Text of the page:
There was no documentary evidence offered of any convincing nature whatsoever covering the period from the organization of the corporation in 1898 to 1913 which would justify the rewriting of the plaintiff's books. Plaintiff's case rests upon the allegation that the commissioner undervalued its depreciable property as of March 1, 1913, but in the absence of competent evidence to the contrary the commissioner's determination must be assumed to be correct. United States v. Rindskopf, 105 U.S. 418, 26 L. Ed. 1131.
A secondary contention is, as part of the plaintiff's claim, that it was entitled to a greater amortization under Sec. 234(a) (8) of the Revenue Act of 1918, 40 Stat. 1077. Here too there was complete failure of competent proof by the plaintiff, and so again in the absence of such proof the commissioner's determination must prevail. Because of these considerations the complaint must be dismissed.
There are additional reasons for this conclusion suggested by the defendant. The government urges that there is no timely refund claim to support any of the causes of action alleged in the complaint.
First as to the 1917 claim. This was filed on March 29, 1923, and was rejected on January 12, 1924. The plaintiff alleges that this claim was reconsidered and again rejected on May 31, 1934. Plaintiff's time to bring suit on the claim filed March 29, 1923, was limited to two years after its rejection. Sec. 1113(a), Revenue Act of 1926, 26 U.S.C.A.Int.Rev.Acts, page 324. Thus plaintiff's time to bring suit on this claim expired on January 12, 1926. Its failure so to do was not cured by the claim filed October 14, 1932, for that claim was not in fact an amendment of the claim of March 29, 1923, and cannot be the basis for the exercise of jurisdiction by this court.
A claim for refund for 1918 of $350,000, asserted to have been made, is not found among the collector's records, nor is there any record of its receipt. The exhibit said to be a copy of that claim is not complete as to execution. A witness for the plaintiff testified that such claim was mailed to the collector on January 27, 1929. I must accept the testimony relating to the examination of records in the collector's office. Moreover, it is particularly to be noted that this claim is not listed in the claims for refund filed by the plaintiff on October 14, 1932, though in that exhibit there is reference to a claim for the same amount filed on December 15, 1924.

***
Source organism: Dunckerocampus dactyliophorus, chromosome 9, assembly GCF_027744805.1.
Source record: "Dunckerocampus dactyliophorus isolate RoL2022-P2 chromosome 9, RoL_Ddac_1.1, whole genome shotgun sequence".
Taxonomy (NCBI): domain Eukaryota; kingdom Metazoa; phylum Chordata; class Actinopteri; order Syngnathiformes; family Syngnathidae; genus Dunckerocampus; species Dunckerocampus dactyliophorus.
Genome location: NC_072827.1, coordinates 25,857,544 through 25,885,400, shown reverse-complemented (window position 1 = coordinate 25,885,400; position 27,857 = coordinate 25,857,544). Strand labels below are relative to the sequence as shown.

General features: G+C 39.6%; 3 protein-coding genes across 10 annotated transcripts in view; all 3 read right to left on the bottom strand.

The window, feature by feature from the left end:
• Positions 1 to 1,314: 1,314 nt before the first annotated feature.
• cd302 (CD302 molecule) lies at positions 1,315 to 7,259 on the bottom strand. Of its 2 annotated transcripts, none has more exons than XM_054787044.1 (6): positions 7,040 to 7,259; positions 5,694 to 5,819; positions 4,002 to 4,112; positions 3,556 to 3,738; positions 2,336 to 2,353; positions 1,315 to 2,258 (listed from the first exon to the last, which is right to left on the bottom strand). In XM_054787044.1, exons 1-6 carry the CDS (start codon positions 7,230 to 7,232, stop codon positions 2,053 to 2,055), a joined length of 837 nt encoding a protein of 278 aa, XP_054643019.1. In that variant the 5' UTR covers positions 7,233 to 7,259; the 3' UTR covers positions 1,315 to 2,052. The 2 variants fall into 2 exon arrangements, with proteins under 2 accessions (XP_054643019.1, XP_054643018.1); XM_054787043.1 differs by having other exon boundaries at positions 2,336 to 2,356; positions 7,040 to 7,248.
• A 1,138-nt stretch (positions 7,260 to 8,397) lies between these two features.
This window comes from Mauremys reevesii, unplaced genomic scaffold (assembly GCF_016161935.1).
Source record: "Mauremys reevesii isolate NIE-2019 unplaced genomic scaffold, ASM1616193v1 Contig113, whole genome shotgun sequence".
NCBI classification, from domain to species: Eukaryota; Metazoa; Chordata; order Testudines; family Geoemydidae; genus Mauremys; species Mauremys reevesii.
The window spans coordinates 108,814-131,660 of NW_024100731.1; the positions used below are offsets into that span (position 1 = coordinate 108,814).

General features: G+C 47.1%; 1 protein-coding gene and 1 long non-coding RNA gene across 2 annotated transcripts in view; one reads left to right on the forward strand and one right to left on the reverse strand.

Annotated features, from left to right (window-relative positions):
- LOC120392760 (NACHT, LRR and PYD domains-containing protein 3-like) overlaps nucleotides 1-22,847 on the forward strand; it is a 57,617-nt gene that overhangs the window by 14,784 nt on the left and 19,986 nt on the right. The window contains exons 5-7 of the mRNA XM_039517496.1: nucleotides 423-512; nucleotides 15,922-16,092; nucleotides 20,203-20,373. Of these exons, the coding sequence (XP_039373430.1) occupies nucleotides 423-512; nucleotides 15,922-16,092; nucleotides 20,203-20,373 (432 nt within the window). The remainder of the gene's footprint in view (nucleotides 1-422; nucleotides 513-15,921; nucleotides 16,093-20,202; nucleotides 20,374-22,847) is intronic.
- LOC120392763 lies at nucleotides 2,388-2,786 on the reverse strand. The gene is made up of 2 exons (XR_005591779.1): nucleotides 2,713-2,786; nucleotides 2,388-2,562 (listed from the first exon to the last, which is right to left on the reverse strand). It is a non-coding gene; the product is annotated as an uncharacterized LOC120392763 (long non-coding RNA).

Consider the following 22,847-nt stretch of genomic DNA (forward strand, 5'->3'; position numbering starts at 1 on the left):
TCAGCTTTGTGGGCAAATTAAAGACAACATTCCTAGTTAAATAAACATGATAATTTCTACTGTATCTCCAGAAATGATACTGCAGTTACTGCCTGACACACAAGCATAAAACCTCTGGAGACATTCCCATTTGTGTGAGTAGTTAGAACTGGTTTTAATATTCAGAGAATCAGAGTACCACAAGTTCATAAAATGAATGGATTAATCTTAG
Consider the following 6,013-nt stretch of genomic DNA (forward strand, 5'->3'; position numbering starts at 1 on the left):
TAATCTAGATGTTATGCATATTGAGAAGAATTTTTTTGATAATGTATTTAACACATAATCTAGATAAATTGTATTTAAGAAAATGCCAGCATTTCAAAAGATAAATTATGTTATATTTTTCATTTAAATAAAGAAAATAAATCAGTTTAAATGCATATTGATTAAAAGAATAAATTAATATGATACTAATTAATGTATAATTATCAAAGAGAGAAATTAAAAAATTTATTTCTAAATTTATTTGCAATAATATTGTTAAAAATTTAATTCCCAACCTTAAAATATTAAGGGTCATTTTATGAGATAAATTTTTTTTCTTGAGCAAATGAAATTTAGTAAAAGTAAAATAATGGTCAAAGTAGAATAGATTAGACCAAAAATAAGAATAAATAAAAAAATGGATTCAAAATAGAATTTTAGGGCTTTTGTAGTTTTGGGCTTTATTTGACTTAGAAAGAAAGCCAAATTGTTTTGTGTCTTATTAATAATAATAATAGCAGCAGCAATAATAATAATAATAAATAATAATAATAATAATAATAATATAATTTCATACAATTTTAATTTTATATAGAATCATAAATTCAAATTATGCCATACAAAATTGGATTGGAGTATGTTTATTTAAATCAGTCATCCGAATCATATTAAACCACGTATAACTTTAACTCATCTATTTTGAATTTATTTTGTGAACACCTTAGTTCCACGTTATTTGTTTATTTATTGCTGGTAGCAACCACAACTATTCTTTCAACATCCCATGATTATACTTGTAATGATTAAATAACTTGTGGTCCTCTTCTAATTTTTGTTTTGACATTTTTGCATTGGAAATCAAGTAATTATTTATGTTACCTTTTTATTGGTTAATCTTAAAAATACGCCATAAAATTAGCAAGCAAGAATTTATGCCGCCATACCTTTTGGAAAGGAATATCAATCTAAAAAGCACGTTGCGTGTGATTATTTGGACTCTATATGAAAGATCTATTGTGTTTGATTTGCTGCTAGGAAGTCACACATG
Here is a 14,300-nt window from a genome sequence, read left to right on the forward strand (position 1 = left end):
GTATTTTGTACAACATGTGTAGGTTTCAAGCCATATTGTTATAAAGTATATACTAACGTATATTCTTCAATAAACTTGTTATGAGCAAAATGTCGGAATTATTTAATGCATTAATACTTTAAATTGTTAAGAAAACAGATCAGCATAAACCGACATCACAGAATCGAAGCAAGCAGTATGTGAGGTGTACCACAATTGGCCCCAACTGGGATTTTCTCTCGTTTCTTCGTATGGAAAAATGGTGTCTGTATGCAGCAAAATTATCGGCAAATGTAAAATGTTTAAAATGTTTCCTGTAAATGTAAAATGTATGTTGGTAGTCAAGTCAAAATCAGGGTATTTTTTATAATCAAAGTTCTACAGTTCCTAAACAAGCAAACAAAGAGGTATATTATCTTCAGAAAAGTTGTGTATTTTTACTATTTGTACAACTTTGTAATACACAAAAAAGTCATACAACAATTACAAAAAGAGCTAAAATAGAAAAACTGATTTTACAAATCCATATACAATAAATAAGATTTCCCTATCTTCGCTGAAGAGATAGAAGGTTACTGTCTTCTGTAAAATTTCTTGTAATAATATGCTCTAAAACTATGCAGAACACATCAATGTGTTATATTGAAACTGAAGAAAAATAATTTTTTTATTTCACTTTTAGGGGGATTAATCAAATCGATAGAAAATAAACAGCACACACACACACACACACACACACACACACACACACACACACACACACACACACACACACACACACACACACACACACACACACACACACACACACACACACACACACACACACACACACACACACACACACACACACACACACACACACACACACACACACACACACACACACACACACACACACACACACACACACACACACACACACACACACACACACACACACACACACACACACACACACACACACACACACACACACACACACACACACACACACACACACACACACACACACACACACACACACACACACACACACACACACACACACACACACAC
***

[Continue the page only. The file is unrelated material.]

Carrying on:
There is a claim for $3,500 filed November 28, 1925, which the plaintiff contends has never been rejected. A certificate of over-assessment issued by the commissioner on this claim was offered in evidence and it appears that there was partial allowance of that and other claims for the year 1918, on October 5, 1928. It follows that the certificate of over-assessment thus introduced by the plaintiff must be read as a disallowance of the claims to the extent that they were not allowed. Gans S.S. Line v. United States, 2 Cir., 105 F.2d 955.
Now it is claimed too by the petitioner that the commissioner applied an over-payment for 1919 in the sum of $103,841.28 to plaintiff's tax liability for 1918. If this credit were to be interpreted as a payment, then the claim for refund made on January 17, 1929, would be within the statutory four-year period. It must be observed though, in respect to the alleged cause of action relating to 1918 over-payments, that assuming the credit thus allowed to be a payment within the meaning of the statute, then since the credit was applied by the commissioner on April 24, ...